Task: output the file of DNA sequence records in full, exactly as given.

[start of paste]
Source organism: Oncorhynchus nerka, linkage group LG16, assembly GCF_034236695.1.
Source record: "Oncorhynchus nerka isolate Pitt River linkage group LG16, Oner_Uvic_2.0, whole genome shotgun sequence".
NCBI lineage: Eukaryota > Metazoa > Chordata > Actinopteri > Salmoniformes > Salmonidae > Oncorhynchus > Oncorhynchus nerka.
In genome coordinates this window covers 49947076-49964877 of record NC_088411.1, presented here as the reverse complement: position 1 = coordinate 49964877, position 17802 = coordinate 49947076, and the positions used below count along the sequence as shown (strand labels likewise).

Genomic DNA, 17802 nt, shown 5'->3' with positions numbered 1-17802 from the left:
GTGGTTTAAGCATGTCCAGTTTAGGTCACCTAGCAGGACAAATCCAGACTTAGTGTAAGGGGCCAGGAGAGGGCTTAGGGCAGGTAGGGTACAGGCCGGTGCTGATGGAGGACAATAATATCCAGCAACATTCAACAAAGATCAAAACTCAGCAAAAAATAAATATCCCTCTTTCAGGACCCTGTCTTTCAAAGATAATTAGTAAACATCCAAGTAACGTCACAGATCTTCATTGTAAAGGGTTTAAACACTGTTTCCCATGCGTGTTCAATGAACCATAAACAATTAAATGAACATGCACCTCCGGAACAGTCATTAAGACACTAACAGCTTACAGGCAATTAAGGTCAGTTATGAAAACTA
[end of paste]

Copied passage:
Source organism: Oncorhynchus nerka, linkage group LG16, assembly GCF_034236695.1.
Source record: "Oncorhynchus nerka isolate Pitt River linkage group LG16, Oner_Uvic_2.0, whole genome shotgun sequence".
NCBI lineage: Eukaryota > Metazoa > Chordata > Actinopteri > Salmoniformes > Salmonidae > Oncorhynchus > Oncorhynchus nerka.
In genome coordinates this window covers 49947076-49964877 of record NC_088411.1, presented here as the reverse complement: position 1 = coordinate 49964877, position 17802 = coordinate 49947076, and the positions used below count along the sequence as shown (strand labels likewise).

Genomic DNA, 17802 nt, shown 5'->3' with positions numbered 1-17802 from the left:
GTGGTTTAAGCATGTCCAGTTTAGGTCACCTAGCAGGACAAATCCAGACTTAGTGTAAGGGGCCAGGAGAGGGCTTAGGGCAGGTAGGGTACAGGCCGGTGCTGATGGAGGACAATAATATCCAGCAACATTCAACAAAGATCAAAACTCAGCAAAAAATAAATATCCCTCTTTCAGGACCCTGTCTTTCAAAGATAATTAGTAAACATCCAAGTAACGTCACAGATCTTCATTGTAAAGGGTTTAAACACTGTTTCCCATGCGTGTTCAATGAACCATAAACAATTAAATGAACATGCACCTCCGGAACAGTCATTAAGACACTAACAGCTTACAGGCAATTAAGGTCAGTTATGAAAACTA